In order for 5G to be compatible with environmental challenges, we need to start moving towards digital restraint now. If we give it this objective before it is deployed, another kind of 5G is possible.
It will be happening after all… After being delayed due to the Covid-19 crisis, bidding for 5G will begin in France in September. This technology will open up a new world of possibilities, thanks to unprecedented reduction in latency and a huge increase in bandwidth.
With emerging concerns about the environmental effects of 5G, raised in particular by mayors recently elected in France, a public discussion about the issue is necessary and healthy. However, we must avoid making it a two-sided discussion, divided into those for and against it. It should rather enable civil society to express the kind of 5G it wishes to see, as the transition to 5G comes with awareness of the digital industry’s growing impact on the environment.
Aiming for digital restraint
The increasing number of relay antennas and the planned obsolescence of terminals brought about by 5G are causing opponents to ring the alarm bell. However, the strongest argument involves data usage: because it offers improved connectivity, 5G will increase our data consumption. This consumption increase may well have the largest impact on the environment. The equipment manufacturer Ericsson estimates that the average 5G network user will consume 200 GB of data per month in 2025, which is far greater than the 6.7 GB currently consumed by 4G users in France.
The discussion that has begun should not lead us to simply reject 5G out of hand, but rather to question our relationship with digital and find ways to optimise data consumption, in order to collectively achieve digital restraint. This is particularly true given that the ARCEP (France’s telecommunications regulator) has already observed an increase in the amount of data used by French citizens year on year.
The idea of restraint, defined as ‘moderate behaviour’ or ‘self control’, is not well understood when it comes to digital technology. To draw a parallel with cars, motorways and powerful engines make it possible to drive at 125 mph, but this does not mean that it is a good idea to do so. In the same way that vehicle speed has been regulated for reasons of road safety, with the advent of 5G, legislators should think about regulating excessive data use for environmental reasons.
Unfortunately, it is this issue of data use that is the furthest down the road and the main source of concerns. It is these new uses, though, that should be driving forward the solutions to help us bring our digital consumption back into balance. Faced with the climate emergency, it is absolutely necessary to maintain controlled energy use as a target for the deployment of 5G.
Catalysing innovation to create the conditions for resilient use
This target needs to be defined now. The slow schedule for deployment of 5G means stakeholders will have time to come up with innovations that support this societal project. Sébastien Soriano, President of the ARCEP is fully aligned with this view and explains that we “absolutely have the time to create the conditions needed for green 5G, green networks and green digital.”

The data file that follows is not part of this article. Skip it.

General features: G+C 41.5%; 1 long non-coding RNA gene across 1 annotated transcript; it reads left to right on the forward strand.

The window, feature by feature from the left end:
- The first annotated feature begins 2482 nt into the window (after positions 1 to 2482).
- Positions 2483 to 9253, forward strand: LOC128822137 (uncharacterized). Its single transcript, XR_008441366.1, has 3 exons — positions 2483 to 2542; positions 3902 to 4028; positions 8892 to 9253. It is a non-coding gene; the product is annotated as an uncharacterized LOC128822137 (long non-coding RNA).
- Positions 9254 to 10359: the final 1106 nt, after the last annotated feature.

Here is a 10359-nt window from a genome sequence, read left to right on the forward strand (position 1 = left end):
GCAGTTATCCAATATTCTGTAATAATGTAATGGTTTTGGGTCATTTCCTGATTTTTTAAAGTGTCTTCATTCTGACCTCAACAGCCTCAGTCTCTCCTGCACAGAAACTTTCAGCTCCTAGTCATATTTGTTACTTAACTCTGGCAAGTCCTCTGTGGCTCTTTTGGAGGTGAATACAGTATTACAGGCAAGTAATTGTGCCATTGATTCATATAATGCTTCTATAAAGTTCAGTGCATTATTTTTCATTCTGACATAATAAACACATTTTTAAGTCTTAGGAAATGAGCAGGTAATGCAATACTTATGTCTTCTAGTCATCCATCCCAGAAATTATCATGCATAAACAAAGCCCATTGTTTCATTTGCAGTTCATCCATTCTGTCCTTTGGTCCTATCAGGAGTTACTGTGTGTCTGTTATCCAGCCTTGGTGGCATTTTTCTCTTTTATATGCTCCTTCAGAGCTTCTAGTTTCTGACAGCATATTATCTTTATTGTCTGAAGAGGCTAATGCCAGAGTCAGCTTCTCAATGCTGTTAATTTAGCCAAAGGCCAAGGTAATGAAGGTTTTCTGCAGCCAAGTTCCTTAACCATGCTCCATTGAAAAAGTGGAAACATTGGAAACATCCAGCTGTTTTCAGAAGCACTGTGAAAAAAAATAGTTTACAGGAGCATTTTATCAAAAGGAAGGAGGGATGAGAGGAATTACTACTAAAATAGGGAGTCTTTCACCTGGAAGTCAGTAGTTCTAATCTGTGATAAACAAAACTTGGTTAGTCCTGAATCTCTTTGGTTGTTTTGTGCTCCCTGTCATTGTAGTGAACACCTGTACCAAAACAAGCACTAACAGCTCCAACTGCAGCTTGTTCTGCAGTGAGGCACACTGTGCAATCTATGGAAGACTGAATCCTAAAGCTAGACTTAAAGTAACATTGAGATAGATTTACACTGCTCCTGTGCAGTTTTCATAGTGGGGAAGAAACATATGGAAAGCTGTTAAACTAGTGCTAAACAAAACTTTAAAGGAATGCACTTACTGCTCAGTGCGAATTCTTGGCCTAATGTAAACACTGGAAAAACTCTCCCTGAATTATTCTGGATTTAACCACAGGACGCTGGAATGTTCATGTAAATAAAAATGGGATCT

It is up to us – citizens, associations and companies – to express our expectations, as well as to put forward proposals and innovate to create resilient use of 5G. This objective should be shared by all and companies in particular. They have a singular responsibility in this discussion, as they will be the main users of this technology. They should move towards controlled energy use and integrate environmental considerations in each project: in return, this deep-seated transformation will enhance their ability to innovate.
5G promises systemic transformation and it is exactly for this reason that it has the potential to meet environmental expectations. The transition to 5G is an invitation for us to think about the environmental effects of digital, but it should also encourage us to imagine what the digital of tomorrow could do for the environment. How about the environmental costs of remote working and the increasing number of videoconferences, for example? Our data consumption has significantly increased in this area, but it has been compensated for many times over by the reduction in travel.
In the field of digital, voices are speaking out to promote eco-design and what is known as ‘green IT’. From the outset, IT systems need to be designed to be sustainable and less data hungry. Taking this idea further, we could also imagine “unplugging” energy-hungry systems (such as a data centre with low energy efficiency or a poorly optimised computer language), in order to replace them with more environmentally friendly systems. This reasoning is leading French policymakers to think about ending 2G and 3G.
5G should not be deployed to the detriment of environmental protection, which is an absolute priority today. However, it is not incompatible with this requirement and can even be a source of solutions. The crucial thing will be to integrate environmental considerations as soon as it is deployed and to innovate in order to come up with virtuous uses.
By Paul Camicas, E-Commerce Practice Manager at SQLI and Stephen Demange, UX & E-Commerce Consultancy Director at SQLI